“He will speak at funerals when no one else dares and he’ll visit you in prison even if he agrees with why you are there,” explorer Ann Bancroft said of her dad, Dick, back in 2012 when I was searching for nominations for the NewsCut series, “You Should Meet.”
If you’ve had your consciousness raised at all about the treatment of Native Americans in American society, there’s a pretty fair chance Dick Bancroft, of Sunfish Lake, had something to do with it.
A self-taught photographer, he chronicled the American Indian Movement.
Mr. Bancroft has died, just a few days shy of his 91st birthday.
We are all gonna miss this guy. Dick Bancroft has been the best of friends to us all, committed to our Movement and a funny as heck pal for most of my adult life. Rock on Dick.
Here’s the NewsCut post originally published on Feb. 6, 2012.
If Dick Bancroft hadn’t come down from Saint Paul’s Summit Hill District as a young man, he might never have known the “invisible minority” he champions so fiercely.
Bancroft, of Sunfish Lake, is a self-taught photographer who says his art informs “the washed” about the victims who are left behind. He was nominated for NewsCut’s You Should Meet series, by his daughter, Ann, who wrote:
“He’s a guy who has always opened his home to others. Troubled kids, folks from overseas needing a pillow for a night or a few weeks – whomever. When I was in high school, a medicine man lived with us for a time.
Every morning there would be a pile of wood shavings neatly on the living room floor in front of the fireplace where he had carved in preparation for services the next day.
My dad is all about community. An old neighborhood guy, he will speak at funerals when no one else dares and he’ll visit you in prison even if he agrees with why you are there. When I heard your piece, I thought of him because he does this not to be noticed or written about. It’s just him. It inspires me every day to try and do the same. “
Bancroft is the son of an insurance underwriter and might well have lived the life of many old-timers in Saint Paul. “I’m uneducated by international standards,” he told me last week when we visited. “I didn’t make it through the university. I didn’t know what dyslexia was; I didn’t know why I was failing exams. I’m just a punk kid from Saint Paul.”
By the time he joined the Marines in 1945, World War II was about over. His dad, an insurance underwriter for The Saint Paul Companies, convinced him to enter the insurance business. That gave him the first opportunity to understand that there are two worlds.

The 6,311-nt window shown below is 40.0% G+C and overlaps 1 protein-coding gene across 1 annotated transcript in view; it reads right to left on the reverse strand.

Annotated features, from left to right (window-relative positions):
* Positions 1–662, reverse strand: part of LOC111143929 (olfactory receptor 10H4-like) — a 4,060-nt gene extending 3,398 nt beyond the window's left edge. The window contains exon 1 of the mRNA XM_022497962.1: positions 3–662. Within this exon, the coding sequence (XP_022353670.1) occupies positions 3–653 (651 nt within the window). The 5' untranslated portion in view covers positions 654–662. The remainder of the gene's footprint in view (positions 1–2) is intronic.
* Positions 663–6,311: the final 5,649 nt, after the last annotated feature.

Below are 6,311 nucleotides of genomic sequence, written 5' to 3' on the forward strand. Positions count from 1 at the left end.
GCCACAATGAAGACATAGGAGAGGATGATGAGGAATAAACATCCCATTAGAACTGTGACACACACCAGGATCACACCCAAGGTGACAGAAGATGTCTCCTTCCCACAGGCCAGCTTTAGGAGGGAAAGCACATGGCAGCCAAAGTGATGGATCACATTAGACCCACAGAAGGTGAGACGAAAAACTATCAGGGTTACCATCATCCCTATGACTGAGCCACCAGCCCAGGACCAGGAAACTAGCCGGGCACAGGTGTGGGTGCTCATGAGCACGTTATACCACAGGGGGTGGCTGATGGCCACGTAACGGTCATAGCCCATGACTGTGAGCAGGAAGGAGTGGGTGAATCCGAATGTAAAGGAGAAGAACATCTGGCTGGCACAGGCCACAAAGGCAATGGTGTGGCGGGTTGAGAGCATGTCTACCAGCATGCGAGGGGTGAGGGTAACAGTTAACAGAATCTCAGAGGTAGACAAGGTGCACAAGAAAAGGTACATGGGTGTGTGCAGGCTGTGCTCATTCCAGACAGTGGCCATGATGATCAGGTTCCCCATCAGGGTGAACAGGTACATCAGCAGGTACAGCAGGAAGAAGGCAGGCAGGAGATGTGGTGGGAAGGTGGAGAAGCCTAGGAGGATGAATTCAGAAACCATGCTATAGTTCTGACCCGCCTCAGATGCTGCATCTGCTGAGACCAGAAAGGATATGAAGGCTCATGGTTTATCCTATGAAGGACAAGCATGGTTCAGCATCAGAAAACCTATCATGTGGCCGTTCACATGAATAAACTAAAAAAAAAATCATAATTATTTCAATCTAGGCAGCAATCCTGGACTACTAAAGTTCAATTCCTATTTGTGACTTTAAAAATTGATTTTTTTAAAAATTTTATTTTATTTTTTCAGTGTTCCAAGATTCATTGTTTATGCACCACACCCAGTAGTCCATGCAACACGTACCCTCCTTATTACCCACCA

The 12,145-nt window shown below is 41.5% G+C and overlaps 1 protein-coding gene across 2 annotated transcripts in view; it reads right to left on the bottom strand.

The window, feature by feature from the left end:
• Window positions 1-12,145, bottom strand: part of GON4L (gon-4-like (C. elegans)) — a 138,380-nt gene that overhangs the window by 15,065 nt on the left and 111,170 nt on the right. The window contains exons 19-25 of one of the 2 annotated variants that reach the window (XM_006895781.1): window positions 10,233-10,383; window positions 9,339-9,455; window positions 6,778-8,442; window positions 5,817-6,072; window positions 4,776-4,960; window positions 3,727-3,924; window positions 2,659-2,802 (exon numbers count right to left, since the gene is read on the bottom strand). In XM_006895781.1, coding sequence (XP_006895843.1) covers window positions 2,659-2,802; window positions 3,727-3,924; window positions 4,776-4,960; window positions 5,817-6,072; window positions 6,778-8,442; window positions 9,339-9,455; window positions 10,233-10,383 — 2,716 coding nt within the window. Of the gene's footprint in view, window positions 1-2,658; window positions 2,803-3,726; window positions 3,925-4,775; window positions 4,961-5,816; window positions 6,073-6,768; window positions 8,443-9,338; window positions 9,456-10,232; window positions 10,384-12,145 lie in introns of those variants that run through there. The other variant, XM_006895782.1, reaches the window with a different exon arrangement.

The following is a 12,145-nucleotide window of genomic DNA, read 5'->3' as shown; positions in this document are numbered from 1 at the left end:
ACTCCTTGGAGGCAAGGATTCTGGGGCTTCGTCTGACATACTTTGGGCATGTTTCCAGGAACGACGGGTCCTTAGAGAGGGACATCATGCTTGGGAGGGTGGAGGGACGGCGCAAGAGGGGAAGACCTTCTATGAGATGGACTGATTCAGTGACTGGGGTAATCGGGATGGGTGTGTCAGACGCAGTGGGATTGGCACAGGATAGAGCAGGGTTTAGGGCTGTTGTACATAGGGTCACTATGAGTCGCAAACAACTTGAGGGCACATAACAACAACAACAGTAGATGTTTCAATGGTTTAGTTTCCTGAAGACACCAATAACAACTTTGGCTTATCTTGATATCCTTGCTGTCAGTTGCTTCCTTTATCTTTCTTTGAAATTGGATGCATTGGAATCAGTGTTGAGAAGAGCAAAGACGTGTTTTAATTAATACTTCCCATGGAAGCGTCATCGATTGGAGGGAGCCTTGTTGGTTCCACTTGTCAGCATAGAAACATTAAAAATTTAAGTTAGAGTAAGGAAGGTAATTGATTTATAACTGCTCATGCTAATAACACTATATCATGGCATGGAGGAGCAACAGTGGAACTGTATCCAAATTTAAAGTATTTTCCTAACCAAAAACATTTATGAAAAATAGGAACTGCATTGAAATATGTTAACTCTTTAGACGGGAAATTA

“In my selling of insurance, I reviewed the insurance programs of two settlement houses: Neighborhood House and Hallie Q. Brown. I ended up being educated by the people who ran those two organizations about what was going on beyond the Hill District,” he said. “Linwood was all white. The black kids lived in the Marshall area. There were no people of color in my classroom. The only exposure to people of color is when we took my father to Union Depot and a Red Cap (porter) would come out. ”
“My last annual salary before I left (insurance) was $10,000 a year, and I was supporting a family of four kids, owned my own home, and had a car,” he said. But by the ’60s, the world was calling him to go in a different direction.
“I was exposed to the life of black people by the people who ran these places and I ended up on the board of Neighborhood House. I got hooked by these people who were dealing with other people who were different,” he said.
“I wanted to go to Selma for the march and these two ministers were trying to get me to go. Debby and I had our third child by then. ‘You can’t leave me here,’ she said. I should have gone. I would have loved to have been a Freedom Rider. That’s where I was part-time in my head, and I was still trying to sell insurance.
It was a struggle, then you go home at night and here are these marvelous kids popping out and we have a marvelous family life. The leadership at Halley finally convinced me I’ve got to stop talking and start doing something. They said, ‘you need to live and experience another country.'”
So he did. In 1967, he and his wife and four kids — the oldest was 12, the youngest was four — moved to Kenya to work with the Presbyterian Church. “If they’d been teenagers it wouldn’t have worked. These kids didn’t have that social life yet.”